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Kistaro Windrider, Reptillian Situation Assessor

Unfortunately, I Really Am That Nerdy

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My dad took me today to get a haircut, then to go to Washington University to see if they had any of the books in yet for my courses in the fall. The only one they had was for my Logic course (actually considered Philosophy, and it counts as a math credit), so I'll still need to buy my Computer Science and Physics books in the fall.

Physics, cost-wise and weight-wise, is going to suck. According to the person who showed us where the books would be (and got me to the Logic book, where I found a used copy in pristine condition), Physics requires not one, not two, but six books. They only had the prices for two of them, but just those two- used- will cost over $150.00.


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...was for my Logic course (actually considered Philosophy, and it counts as a math credit)...

For some reason, this amuses me greatly. :p

It's a Humanities credit required to graduate in math-related courses- because if Humanites wasn't required, nerds like me would probably never take Humanities courses. It's a weird system.

At least it's a math-like course- and reading the book, it's stuff I already know. I suppose I'm entitled to one easy A per semester, right?

Comp Sci is my specialty, but I've heard warnings that Computer Science 101 is fast enough that it's not a sleep-through, even for experts- which is fine with me, I want a challenge!

Welcome, yet again, to college.

I have paid $500 dollars for books each semester consistantly each year. That includes many used books.

Re: Welcome, yet again, to college.

Yeah, but for one course? At least I already have my Calculus book (Calc I, II, and III all use the same book) from the summer program, and that cost $136.00 used.

Ouch. Oh well, I was planning for it...

I've paid up to 300 dollars just for one class, 200 dollars for just one book. That's college.

Take the advice about mixing humanities and sciences. You'd be stupid not to.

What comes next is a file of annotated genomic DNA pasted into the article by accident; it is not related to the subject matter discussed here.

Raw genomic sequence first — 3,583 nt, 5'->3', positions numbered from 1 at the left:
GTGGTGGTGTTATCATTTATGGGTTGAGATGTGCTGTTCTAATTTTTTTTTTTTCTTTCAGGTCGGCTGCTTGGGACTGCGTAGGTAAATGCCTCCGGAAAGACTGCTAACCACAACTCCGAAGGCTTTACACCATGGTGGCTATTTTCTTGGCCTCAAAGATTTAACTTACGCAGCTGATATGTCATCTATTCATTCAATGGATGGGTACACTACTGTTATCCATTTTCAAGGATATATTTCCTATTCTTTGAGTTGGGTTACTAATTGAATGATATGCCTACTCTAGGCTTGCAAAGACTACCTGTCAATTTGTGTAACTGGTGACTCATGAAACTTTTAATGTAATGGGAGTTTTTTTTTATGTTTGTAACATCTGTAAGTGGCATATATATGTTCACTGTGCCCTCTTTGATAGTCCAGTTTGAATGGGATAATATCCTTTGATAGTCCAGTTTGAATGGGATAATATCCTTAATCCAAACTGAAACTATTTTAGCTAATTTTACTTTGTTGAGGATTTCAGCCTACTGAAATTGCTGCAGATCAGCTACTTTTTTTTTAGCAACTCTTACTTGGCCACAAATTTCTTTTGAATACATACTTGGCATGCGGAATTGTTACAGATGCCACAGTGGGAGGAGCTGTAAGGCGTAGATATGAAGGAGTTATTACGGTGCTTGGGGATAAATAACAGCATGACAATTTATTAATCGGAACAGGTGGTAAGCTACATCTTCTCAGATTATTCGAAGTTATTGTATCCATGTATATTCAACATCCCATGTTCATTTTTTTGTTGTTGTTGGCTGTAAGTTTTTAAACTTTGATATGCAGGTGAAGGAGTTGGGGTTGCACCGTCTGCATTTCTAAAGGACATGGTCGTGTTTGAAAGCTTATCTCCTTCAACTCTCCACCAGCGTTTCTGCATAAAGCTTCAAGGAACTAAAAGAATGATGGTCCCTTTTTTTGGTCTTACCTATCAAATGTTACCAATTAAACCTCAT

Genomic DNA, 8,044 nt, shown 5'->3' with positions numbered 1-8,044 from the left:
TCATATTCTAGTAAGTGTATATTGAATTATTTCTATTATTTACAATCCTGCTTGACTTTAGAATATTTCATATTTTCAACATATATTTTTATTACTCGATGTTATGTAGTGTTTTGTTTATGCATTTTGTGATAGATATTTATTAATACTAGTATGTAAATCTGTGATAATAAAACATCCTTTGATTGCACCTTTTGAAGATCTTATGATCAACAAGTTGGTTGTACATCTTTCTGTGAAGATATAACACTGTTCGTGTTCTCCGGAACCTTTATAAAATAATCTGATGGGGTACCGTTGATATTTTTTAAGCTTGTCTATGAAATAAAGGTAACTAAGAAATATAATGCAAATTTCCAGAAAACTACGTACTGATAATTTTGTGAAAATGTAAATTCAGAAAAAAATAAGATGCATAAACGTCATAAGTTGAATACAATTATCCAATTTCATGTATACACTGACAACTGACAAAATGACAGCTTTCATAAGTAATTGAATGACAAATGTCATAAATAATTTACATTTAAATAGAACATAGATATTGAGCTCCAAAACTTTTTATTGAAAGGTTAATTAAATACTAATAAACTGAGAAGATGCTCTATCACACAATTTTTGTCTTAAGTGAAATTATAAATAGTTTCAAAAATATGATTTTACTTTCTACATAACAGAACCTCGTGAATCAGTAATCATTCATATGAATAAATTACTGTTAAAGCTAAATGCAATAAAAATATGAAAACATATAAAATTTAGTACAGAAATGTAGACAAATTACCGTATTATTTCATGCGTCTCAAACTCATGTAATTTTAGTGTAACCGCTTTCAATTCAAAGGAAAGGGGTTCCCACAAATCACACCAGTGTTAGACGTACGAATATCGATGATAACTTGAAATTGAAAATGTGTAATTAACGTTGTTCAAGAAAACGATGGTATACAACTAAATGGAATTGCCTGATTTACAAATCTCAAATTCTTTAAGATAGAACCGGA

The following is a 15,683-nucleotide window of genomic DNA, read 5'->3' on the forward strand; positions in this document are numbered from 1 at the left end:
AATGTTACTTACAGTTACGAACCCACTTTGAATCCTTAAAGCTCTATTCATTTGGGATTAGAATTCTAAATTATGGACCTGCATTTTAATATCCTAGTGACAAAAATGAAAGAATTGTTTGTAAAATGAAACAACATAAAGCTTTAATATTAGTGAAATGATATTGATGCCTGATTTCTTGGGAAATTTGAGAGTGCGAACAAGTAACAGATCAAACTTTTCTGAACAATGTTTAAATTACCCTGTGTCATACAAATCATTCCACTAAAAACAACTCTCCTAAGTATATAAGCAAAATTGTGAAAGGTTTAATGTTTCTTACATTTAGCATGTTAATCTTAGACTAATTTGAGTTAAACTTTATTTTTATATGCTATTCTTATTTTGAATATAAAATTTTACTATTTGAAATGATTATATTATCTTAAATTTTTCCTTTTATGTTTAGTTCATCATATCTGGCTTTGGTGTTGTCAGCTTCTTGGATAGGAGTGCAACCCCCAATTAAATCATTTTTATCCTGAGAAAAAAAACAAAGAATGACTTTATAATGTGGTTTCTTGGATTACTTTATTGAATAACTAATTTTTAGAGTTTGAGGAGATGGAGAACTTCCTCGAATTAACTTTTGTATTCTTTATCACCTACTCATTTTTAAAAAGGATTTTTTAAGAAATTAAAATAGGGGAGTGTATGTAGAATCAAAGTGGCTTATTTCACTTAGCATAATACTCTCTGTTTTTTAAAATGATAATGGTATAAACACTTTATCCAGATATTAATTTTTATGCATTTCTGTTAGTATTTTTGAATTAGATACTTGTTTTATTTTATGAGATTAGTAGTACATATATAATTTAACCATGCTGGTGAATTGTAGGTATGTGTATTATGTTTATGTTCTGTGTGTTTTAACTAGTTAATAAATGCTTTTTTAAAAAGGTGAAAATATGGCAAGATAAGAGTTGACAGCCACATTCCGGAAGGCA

Welcome to college! ;) Most I've spent for one class: $210 for two books for a EE class. Average amount I spent on books when taking classes full-time: $500-$600. Advice: try to take a humanities class or two mixed in with the hard science -- it'll help you a little financially as generally those books are cheaper (whereas the sciences are the most expensive), plus give you a little mental break too during the semester (if an advisor tells you to take nothing but science/technical classes for a semester, ignore them. Many a person have cracked doing just that, including myself!)

Humanities classes are actually required to graduate; I have to take 18 credit-hours worth, or about one per most semesters. In Computer Science, I have very, very little choice as to what courses to take- to get a B.S. C.S., the best four-year degree availible for Computer Science and one of the just plain most useful ones period, almost all of my classes are set. (It makes choosing courses relatively easy, though...)

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I'm planning on getting a wheelie-cart, but that's of limited use since most of my classes are on the second- or third- floors of buildings without elevators. So I'll get a wheelie-cart with straps.

I'm 135 lbs. with a backpack load capacity of 40 lbs., or 35 lbs. over Washington University campus distances. (One doesn't appreciate how big campus is until one must walk from the South 40 to the bit of campus completely opposite the South 40.) I should be fine, but yeah, I'm going to buy a cart.

One class that requires six books is almost certainly not going to actually use all of those books.

That's not necessarily true. You could try to wing it by checking the books out of the library, but a lot of people do that, so there is absolutely no guarantee you'll use the books.

Kev-- I'm in a quick summer class right now, and we have already read 7 books. In 6 weeks. And it's all going to be tested on today. During the year, that can double, depending on the class, and they're all used.

If you're still worried, you could not buy them all at once, check with the professor, and only buy it when you're going to start to use it. But again, books sell out, and that's often gotten people in trouble.

And I tend to mark my textbooks, so I can't use library books anyway.

As for buying them later- if I try that, there's no way I'll be able to get them used. And as another gotcha: three weeks after classes start, Washington University sends the unsold new books back to the publisher, so I can't delay.

Oh well.

my Logic course (actually considered Philosophy, and it counts as a math credit)

But...Logic isn't Philosophy...yes, Logic is required for Philosophy, but, it isn't Philosophy, like Physics is required for Engineering, but Engineering isn't Physics!

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